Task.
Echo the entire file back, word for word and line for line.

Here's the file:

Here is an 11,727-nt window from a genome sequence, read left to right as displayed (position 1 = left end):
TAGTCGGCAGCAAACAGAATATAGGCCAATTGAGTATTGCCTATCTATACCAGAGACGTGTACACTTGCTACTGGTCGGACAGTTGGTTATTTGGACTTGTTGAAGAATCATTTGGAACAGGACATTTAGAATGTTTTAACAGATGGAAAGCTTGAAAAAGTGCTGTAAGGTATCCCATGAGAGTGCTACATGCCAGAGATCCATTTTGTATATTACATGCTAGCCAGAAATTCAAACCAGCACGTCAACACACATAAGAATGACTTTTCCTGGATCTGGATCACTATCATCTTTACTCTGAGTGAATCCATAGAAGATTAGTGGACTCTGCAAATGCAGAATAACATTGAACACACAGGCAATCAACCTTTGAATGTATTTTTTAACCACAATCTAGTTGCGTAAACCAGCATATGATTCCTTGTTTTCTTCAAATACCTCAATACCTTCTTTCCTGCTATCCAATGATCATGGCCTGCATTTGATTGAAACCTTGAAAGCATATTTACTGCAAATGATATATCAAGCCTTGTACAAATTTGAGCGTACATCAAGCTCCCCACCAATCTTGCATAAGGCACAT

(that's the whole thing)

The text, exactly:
Here is an 11,727-nt window from a genome sequence, read left to right as displayed (position 1 = left end):
TAGTCGGCAGCAAACAGAATATAGGCCAATTGAGTATTGCCTATCTATACCAGAGACGTGTACACTTGCTACTGGTCGGACAGTTGGTTATTTGGACTTGTTGAAGAATCATTTGGAACAGGACATTTAGAATGTTTTAACAGATGGAAAGCTTGAAAAAGTGCTGTAAGGTATCCCATGAGAGTGCTACATGCCAGAGATCCATTTTGTATATTACATGCTAGCCAGAAATTCAAACCAGCACGTCAACACACATAAGAATGACTTTTCCTGGATCTGGATCACTATCATCTTTACTCTGAGTGAATCCATAGAAGATTAGTGGACTCTGCAAATGCAGAATAACATTGAACACACAGGCAATCAACCTTTGAATGTATTTTTTAACCACAATCTAGTTGCGTAAACCAGCATATGATTCCTTGTTTTCTTCAAATACCTCAATACCTTCTTTCCTGCTATCCAATGATCATGGCCTGCATTTGATTGAAACCTTGAAAGCATATTTACTGCAAATGATATATCAAGCCTTGTACAAATTTGAGCGTACATCAAGCTCCCCACCAATCTTGCATAAGGCACAT